Way better than Antony Gormley’s Fourth Plinth: the summertime crowds at the Louvre. (Photos by Sebastian Puig.)
Once upon a time, in our youth, we were asked to write for a companion guide to a famous novel by Dan Brown. We visited many locations in the book and wrote with some authority (being versed in art conservation matters) about the restoration of Leonardo Da Vinci’s Last Supper in Milan. But we wrote from a distance about the Caravaggio holdings at the Louvre.
Our challenge was to figure out which painting in the Grand Gallerie could have been yanked off the wall during a key murder scene. We went for the fabulous Death of the Virgin (and luckily, so did the movie-makers, who turned the novel into a Tom Hanks romp, complete with straightened hair). But having just been to Paris to visit said gallery in person, we think that we may have made a mistake…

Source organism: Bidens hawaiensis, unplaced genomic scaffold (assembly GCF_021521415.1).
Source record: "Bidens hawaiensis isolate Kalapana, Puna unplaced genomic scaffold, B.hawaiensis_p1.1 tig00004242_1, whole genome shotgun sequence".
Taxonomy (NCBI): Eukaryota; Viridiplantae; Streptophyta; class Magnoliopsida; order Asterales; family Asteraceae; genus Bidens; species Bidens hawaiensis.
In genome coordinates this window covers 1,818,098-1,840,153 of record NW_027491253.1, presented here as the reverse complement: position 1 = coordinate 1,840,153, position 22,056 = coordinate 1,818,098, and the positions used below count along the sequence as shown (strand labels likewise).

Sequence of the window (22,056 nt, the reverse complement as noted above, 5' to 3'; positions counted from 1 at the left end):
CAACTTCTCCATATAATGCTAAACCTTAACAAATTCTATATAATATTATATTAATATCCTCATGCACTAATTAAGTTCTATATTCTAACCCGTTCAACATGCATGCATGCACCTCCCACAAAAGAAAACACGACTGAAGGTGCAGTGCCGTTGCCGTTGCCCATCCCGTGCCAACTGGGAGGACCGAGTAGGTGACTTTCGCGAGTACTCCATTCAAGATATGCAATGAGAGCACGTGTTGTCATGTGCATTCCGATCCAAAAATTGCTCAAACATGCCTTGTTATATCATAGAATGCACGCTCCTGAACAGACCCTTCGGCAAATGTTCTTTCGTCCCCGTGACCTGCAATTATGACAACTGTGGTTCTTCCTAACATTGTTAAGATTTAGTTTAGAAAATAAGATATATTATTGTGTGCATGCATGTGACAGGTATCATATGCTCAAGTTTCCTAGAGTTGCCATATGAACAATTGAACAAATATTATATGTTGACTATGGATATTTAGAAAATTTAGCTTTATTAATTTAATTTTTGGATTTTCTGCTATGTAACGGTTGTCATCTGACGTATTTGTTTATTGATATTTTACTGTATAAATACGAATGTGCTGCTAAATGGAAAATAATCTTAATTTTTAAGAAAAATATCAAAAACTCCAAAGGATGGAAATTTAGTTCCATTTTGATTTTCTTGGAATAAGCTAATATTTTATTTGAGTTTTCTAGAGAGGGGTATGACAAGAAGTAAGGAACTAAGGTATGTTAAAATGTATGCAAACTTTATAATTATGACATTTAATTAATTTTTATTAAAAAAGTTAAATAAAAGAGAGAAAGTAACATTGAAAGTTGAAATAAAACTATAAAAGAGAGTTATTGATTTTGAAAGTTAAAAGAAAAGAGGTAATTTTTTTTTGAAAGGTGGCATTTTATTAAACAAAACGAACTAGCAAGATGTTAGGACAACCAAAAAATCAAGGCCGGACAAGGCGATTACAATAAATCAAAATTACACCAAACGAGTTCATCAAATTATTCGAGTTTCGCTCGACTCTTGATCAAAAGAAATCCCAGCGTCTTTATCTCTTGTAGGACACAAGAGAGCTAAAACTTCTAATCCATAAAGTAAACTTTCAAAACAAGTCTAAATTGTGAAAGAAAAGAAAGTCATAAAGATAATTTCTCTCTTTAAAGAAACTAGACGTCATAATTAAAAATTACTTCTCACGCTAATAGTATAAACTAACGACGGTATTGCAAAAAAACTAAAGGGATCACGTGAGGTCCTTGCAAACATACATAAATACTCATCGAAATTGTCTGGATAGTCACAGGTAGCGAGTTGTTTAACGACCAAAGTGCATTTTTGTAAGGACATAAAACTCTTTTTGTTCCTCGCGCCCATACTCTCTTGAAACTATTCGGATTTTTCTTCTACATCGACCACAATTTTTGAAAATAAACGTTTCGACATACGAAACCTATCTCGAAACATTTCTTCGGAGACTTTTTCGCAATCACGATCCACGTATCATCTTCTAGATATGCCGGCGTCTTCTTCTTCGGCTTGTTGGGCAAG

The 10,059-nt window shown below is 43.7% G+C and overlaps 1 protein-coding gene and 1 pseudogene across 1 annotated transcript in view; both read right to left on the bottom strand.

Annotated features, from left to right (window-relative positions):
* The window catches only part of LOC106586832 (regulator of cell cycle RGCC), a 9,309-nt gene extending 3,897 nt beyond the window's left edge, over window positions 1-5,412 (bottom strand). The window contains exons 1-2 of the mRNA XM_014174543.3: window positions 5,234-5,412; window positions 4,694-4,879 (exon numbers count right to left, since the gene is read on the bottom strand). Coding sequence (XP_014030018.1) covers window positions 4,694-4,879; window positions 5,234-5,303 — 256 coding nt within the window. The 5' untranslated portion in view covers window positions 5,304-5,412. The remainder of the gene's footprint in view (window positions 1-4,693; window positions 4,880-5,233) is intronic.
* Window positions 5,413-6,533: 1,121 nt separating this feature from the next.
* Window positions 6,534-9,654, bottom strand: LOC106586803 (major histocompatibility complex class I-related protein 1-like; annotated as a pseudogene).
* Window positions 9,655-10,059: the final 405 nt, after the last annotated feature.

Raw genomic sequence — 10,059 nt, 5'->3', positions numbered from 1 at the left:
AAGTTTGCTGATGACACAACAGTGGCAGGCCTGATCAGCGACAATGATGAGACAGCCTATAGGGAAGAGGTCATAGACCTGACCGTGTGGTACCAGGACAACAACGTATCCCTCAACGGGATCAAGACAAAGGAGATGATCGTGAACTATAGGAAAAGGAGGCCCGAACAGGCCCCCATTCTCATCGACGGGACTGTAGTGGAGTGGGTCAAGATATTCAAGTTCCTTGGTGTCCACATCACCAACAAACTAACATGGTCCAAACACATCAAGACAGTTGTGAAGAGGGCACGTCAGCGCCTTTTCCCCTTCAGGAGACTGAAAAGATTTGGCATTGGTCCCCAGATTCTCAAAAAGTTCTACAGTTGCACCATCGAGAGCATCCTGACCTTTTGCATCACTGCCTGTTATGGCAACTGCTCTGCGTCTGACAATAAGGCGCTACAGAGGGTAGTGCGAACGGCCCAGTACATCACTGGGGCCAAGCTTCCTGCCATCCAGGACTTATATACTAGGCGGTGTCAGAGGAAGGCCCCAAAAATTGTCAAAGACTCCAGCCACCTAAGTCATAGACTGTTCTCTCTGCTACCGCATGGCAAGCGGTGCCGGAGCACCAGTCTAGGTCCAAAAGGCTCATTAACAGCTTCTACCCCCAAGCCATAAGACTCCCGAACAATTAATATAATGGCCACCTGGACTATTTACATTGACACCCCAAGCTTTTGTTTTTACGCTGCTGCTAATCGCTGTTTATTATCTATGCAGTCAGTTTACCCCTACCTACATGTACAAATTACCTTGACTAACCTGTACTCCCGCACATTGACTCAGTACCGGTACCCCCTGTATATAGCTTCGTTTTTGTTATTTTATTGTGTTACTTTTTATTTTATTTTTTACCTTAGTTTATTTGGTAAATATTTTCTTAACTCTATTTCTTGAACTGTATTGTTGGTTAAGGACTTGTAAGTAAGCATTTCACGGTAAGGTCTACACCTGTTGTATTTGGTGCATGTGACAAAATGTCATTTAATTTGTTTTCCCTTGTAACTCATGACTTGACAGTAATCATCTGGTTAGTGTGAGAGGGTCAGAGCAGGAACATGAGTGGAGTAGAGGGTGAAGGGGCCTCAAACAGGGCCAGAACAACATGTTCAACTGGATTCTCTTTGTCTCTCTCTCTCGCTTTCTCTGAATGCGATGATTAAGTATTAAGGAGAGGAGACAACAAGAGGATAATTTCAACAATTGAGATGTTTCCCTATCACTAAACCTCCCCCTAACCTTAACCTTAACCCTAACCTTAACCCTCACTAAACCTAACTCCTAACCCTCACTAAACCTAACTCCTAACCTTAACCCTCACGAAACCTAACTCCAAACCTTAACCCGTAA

Q: What’s better than SUPERTITLES at the opera?
A: REALLY BIG WALL TEXT REALLY HIGH UP at an art museum!
We loved seeing the exhaustive (and exhausting) Kandinsky retrospective at the Beaubourg, a.k.a. Centre Georges Pompidou: the bold splotches of color, the whimsical shapes, all that kinetic motion from the peripatetic 20th-century master whose career took him from the Blue Rider through the Bauhaus. The only thing that left us puzzled was the wall text, which was writ LARGE and placed WAAAY up the wall. I suppose it’s so that even if visitors are stacked five-deep and can’t see the art, they can at least read the name of the painting over the tousled heads of fellow art-gawkers. Maybe some U.S. museums will catch on to this user-friendly trick. The Guggenheim will get its opportunity in September, when the show travels to New York.
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